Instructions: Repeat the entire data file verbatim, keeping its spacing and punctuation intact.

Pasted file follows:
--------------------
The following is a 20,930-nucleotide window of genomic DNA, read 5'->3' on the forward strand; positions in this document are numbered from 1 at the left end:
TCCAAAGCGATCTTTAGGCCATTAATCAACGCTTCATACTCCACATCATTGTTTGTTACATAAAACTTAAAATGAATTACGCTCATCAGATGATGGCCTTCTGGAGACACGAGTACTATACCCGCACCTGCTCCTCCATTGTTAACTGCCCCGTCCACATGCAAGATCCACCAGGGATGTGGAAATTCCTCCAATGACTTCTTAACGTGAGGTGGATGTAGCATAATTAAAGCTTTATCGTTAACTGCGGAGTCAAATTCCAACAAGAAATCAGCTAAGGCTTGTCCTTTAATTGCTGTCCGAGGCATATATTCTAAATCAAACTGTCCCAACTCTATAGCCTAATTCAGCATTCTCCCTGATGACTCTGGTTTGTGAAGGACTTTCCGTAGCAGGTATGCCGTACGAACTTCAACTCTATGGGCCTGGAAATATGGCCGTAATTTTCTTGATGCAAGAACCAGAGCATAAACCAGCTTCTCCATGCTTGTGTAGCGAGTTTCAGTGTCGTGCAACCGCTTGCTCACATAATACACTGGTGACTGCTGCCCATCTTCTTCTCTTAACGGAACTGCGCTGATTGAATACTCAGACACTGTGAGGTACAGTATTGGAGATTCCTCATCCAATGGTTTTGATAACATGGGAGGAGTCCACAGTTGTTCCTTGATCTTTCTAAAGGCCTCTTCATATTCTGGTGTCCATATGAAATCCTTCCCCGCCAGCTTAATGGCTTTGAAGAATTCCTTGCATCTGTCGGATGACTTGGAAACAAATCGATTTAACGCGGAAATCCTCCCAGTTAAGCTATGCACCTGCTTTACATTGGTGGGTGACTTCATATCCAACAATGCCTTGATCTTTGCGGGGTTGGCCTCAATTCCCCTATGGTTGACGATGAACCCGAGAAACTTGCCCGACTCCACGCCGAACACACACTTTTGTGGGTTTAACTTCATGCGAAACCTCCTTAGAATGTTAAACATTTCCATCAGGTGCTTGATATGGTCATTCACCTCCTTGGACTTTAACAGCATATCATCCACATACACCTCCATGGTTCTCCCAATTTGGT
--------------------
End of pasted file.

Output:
The following is a 20,930-nucleotide window of genomic DNA, read 5'->3' on the forward strand; positions in this document are numbered from 1 at the left end:
TCCAAAGCGATCTTTAGGCCATTAATCAACGCTTCATACTCCACATCATTGTTTGTTACATAAAACTTAAAATGAATTACGCTCATCAGATGATGGCCTTCTGGAGACACGAGTACTATACCCGCACCTGCTCCTCCATTGTTAACTGCCCCGTCCACATGCAAGATCCACCAGGGATGTGGAAATTCCTCCAATGACTTCTTAACGTGAGGTGGATGTAGCATAATTAAAGCTTTATCGTTAACTGCGGAGTCAAATTCCAACAAGAAATCAGCTAAGGCTTGTCCTTTAATTGCTGTCCGAGGCATATATTCTAAATCAAACTGTCCCAACTCTATAGCCTAATTCAGCATTCTCCCTGATGACTCTGGTTTGTGAAGGACTTTCCGTAGCAGGTATGCCGTACGAACTTCAACTCTATGGGCCTGGAAATATGGCCGTAATTTTCTTGATGCAAGAACCAGAGCATAAACCAGCTTCTCCATGCTTGTGTAGCGAGTTTCAGTGTCGTGCAACCGCTTGCTCACATAATACACTGGTGACTGCTGCCCATCTTCTTCTCTTAACGGAACTGCGCTGATTGAATACTCAGACACTGTGAGGTACAGTATTGGAGATTCCTCATCCAATGGTTTTGATAACATGGGAGGAGTCCACAGTTGTTCCTTGATCTTTCTAAAGGCCTCTTCATATTCTGGTGTCCATATGAAATCCTTCCCCGCCAGCTTAATGGCTTTGAAGAATTCCTTGCATCTGTCGGATGACTTGGAAACAAATCGATTTAACGCGGAAATCCTCCCAGTTAAGCTATGCACCTGCTTTACATTGGTGGGTGACTTCATATCCAACAATGCCTTGATCTTTGCGGGGTTGGCCTCAATTCCCCTATGGTTGACGATGAACCCGAGAAACTTGCCCGACTCCACGCCGAACACACACTTTTGTGGGTTTAACTTCATGCGAAACCTCCTTAGAATGTTAAACATTTCCATCAGGTGCTTGATATGGTCATTCACCTCCTTGGACTTTAACAGCATATCATCCACATACACCTCCATGGTTCTCCCAATTTGGT